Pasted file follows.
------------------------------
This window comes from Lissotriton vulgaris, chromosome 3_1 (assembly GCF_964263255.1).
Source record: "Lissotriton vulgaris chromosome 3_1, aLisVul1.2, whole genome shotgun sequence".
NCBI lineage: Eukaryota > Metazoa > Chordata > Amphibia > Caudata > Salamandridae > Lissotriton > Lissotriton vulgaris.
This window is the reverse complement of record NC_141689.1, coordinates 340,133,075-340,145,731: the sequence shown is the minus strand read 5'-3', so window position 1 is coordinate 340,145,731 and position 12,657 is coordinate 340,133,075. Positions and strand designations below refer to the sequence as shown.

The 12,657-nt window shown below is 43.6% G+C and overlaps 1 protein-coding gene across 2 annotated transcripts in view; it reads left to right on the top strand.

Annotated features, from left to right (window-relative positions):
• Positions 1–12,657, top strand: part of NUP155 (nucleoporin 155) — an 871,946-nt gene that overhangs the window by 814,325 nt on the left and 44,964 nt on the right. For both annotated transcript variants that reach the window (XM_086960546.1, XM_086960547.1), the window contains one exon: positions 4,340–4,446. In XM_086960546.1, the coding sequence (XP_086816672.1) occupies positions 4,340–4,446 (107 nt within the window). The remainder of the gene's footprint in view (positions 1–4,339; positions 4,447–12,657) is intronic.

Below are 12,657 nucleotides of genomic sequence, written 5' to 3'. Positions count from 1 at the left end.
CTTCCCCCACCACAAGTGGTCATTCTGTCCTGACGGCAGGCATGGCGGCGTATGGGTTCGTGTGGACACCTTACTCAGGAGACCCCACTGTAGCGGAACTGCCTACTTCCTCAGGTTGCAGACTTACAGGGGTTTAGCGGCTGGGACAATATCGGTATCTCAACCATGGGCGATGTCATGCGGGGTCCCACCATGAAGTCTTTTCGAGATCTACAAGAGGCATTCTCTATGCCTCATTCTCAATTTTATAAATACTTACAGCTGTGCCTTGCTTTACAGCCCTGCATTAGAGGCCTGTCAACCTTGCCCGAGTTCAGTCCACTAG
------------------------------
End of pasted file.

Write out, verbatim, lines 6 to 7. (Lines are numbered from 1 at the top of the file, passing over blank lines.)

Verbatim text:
Annotated features, from left to right (window-relative positions):
• Positions 1–12,657, top strand: part of NUP155 (nucleoporin 155) — an 871,946-nt gene that overhangs the window by 814,325 nt on the left and 44,964 nt on the right. For both annotated transcript variants that reach the window (XM_086960546.1, XM_086960547.1), the window contains one exon: positions 4,340–4,446. In XM_086960546.1, the coding sequence (XP_086816672.1) occupies positions 4,340–4,446 (107 nt within the window). The remainder of the gene's footprint in view (positions 1–4,339; positions 4,447–12,657) is intronic.